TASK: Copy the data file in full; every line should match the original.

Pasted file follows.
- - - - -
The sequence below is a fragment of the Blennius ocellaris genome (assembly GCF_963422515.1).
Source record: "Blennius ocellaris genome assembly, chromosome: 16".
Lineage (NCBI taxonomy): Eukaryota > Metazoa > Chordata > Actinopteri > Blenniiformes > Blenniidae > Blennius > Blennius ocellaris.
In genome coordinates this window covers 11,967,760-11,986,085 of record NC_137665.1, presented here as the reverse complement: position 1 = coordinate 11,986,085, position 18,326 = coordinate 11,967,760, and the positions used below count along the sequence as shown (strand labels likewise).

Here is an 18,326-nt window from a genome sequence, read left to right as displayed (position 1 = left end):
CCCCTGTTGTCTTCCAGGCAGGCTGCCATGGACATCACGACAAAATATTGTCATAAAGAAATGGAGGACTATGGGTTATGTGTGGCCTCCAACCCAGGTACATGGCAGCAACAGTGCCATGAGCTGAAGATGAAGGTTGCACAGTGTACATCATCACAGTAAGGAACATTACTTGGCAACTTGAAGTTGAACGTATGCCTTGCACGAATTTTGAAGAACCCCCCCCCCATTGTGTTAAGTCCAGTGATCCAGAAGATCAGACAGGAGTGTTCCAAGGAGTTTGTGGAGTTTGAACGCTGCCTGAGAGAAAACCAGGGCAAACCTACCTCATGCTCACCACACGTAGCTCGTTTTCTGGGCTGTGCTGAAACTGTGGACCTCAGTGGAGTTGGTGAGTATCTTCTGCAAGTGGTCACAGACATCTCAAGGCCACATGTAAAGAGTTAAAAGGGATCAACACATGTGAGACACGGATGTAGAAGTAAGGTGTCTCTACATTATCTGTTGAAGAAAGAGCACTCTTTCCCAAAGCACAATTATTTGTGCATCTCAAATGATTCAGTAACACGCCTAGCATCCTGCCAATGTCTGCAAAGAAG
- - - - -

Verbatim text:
The sequence below is a fragment of the Blennius ocellaris genome (assembly GCF_963422515.1).
Source record: "Blennius ocellaris genome assembly, chromosome: 16".
Lineage (NCBI taxonomy): Eukaryota > Metazoa > Chordata > Actinopteri > Blenniiformes > Blenniidae > Blennius > Blennius ocellaris.
In genome coordinates this window covers 11,967,760-11,986,085 of record NC_137665.1, presented here as the reverse complement: position 1 = coordinate 11,986,085, position 18,326 = coordinate 11,967,760, and the positions used below count along the sequence as shown (strand labels likewise).

Here is an 18,326-nt window from a genome sequence, read left to right as displayed (position 1 = left end):
CCCCTGTTGTCTTCCAGGCAGGCTGCCATGGACATCACGACAAAATATTGTCATAAAGAAATGGAGGACTATGGGTTATGTGTGGCCTCCAACCCAGGTACATGGCAGCAACAGTGCCATGAGCTGAAGATGAAGGTTGCACAGTGTACATCATCACAGTAAGGAACATTACTTGGCAACTTGAAGTTGAACGTATGCCTTGCACGAATTTTGAAGAACCCCCCCCCCATTGTGTTAAGTCCAGTGATCCAGAAGATCAGACAGGAGTGTTCCAAGGAGTTTGTGGAGTTTGAACGCTGCCTGAGAGAAAACCAGGGCAAACCTACCTCATGCTCACCACACGTAGCTCGTTTTCTGGGCTGTGCTGAAACTGTGGACCTCAGTGGAGTTGGTGAGTATCTTCTGCAAGTGGTCACAGACATCTCAAGGCCACATGTAAAGAGTTAAAAGGGATCAACACATGTGAGACACGGATGTAGAAGTAAGGTGTCTCTACATTATCTGTTGAAGAAAGAGCACTCTTTCCCAAAGCACAATTATTTGTGCATCTCAAATGATTCAGTAACACGCCTAGCATCCTGCCAATGTCTGCAAAGAAG